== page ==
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Greece versus ChinaEmail Marketing Business Opportunity - Helen BairstowGender is alive & well -- Part 4The Easiest way to do a Client NewsletterTeaching Kids to Value Things that Don't Cost Money.Why Warren Buffett won't buy a NewspaperMore Information About the Retirement ExemptionA How To Book Of Self Managed Super Funds
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Greece versus China

Click here to buy - A How To Book of SMSF's by Tony Negline
John Robertson

Who would have thought that Greece was going to be more important for oil and copper prices than the middle east or China?

For much of the last year, commodity price movements have been tied to the so-called carry trade based on the inverse correlation between U.S. dollar denominated prices of commodities and the U.S. dollar exchange rate.

The accompanying charts (http://www.thebigpicture.com.au/atc/FX_commodities.pdf) show the relationship since the beginning of 2006 between copper prices and oil prices and the U.S. dollar trade weighted index, to illustrate the connection.

If anything, the trade had become progressively more overcrowded by institutions following the herd to tap what had seemed a near-certain outcome. Consequently, the recent strengthening in the U.S. dollar has begun to take its toll on the commodity prices most sensitive to the trade such as copper and oil.

Future weakness in the U.S. dollar has been a commonly held view based on worries about how large US budget deficits are going to be funded. For some, that has been one pillar supporting medium term commodity price strength.

Among the reasons exchange rate forecasting is always difficult is that a foreign exchange rate is not an absolute price. In a two currency world, both currencies cannot fall. The U.S. dollar and the Euro cannot both fall except against third currencies.

The risk of default by Greece, initially, and potentially Spain, Portugal, and, possibly Ireland and Italy has changed the expected trajectory of the U.S. dollar, at least against the Euro.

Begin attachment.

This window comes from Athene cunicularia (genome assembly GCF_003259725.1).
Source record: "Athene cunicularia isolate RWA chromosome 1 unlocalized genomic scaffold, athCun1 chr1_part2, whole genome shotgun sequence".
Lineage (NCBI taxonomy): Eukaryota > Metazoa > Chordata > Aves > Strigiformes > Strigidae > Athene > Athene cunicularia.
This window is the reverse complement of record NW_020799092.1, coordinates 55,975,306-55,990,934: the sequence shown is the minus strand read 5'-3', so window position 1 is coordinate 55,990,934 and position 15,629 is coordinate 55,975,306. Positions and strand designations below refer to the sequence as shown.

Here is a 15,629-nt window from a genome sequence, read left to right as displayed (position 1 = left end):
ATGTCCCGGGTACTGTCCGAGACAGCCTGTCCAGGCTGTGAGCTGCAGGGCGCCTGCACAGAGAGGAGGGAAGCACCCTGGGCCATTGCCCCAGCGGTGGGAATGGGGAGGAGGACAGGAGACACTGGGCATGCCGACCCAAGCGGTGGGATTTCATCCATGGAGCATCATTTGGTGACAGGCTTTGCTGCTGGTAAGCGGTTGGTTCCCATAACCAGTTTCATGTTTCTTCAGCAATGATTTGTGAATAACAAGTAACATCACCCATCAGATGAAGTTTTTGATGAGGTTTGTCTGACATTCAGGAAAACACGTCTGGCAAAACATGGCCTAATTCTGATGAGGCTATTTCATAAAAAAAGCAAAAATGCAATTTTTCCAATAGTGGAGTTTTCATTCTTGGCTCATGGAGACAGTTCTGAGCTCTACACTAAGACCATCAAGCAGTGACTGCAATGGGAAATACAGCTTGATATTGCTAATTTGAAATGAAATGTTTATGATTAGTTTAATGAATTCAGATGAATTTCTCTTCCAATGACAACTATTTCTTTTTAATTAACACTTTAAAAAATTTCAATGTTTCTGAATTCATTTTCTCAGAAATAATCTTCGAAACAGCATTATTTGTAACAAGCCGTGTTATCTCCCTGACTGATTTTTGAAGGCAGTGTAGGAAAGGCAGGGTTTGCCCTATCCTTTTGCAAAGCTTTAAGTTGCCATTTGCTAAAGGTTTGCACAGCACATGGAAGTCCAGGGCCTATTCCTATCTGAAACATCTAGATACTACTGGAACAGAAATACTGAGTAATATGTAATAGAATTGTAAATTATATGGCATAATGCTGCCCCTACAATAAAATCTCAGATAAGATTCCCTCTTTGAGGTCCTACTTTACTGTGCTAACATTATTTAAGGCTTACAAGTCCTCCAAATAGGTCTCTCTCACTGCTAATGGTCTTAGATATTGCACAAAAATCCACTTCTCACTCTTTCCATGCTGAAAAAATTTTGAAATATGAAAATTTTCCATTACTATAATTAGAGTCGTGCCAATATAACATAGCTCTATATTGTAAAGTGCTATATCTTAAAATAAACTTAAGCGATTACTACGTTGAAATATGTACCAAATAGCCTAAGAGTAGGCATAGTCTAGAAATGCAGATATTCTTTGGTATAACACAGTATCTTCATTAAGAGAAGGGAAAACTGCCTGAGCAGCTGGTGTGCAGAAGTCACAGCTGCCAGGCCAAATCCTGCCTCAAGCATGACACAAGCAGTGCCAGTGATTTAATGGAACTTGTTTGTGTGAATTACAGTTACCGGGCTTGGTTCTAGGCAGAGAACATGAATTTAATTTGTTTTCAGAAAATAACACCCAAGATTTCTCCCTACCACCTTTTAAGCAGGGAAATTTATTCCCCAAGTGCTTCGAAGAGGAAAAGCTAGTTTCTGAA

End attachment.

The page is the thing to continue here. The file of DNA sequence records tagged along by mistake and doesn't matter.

The unflatteringly described "PIGS" economies have raised the spectre of a second stage in the global credit crisis. The build-up in debt to cope with the effect of the first stage has begun to destabilize some of the more volatile economies. In Europe, these have included some that already suffered from a shortage of policymaking credibility.

The magnitude of the debt alone is not the problem. The contribution of Greece to the GDP of Europe is less than the contribution of California to the GDP of the USA. California's debt is larger as a proportion of its state output than the debt of Greece and it has a lower credit rating. The key difference is a flaw in the monetary system in which Greece operates. A secondary element is the weak credibility of the Greek government in economic management.

The Euro had always been on potentially shaky ground as long as individual national economies were able to run independent fiscal policies. They were nominally obliged to keep their budget deficits below 3% of GDP under the agreement admitting them to the monetary union but, once the limit had been breached, there were no formal steps to drag them back.

A bailout by the stronger economies such as Germany might be a stopgap but the Germans will surely fear a queue of supplicants forming in Berlin and a fresh burden on German taxpayers. A less direct rescue could involve the International Monetary Fund with the German government buying bonds issued by the Fund. Either way, there will be pressure on the survival of the monetary system.

Eventually, for this reason, the stronger European nations will probably have to subsidize the weaker ones, sapping the medium term economic strength of the whole European region as the cost of keeping it together.

Against this background, the Euro will become a less desirable place to park funds. The U.S. dollar will lose a potential competitor for the role of international reserve currency and may not depreciate against the Euro in the way that had been widely expected.

Once markets start to accommodate that possibility, the overcrowded carry trade could start to unravel quickly. The sell dollars/buy commodities strategy will have had its day with its greatest impact probably felt on oil and copper, where the trade was most pronounced.

Over the longer term, commodity price fundamentals will reassert themselves to become more prominent in the price setting process. In the shorter term, however, what happens in Greece (and its fellow PIGS) could well be the main driver of copper and oil prices.


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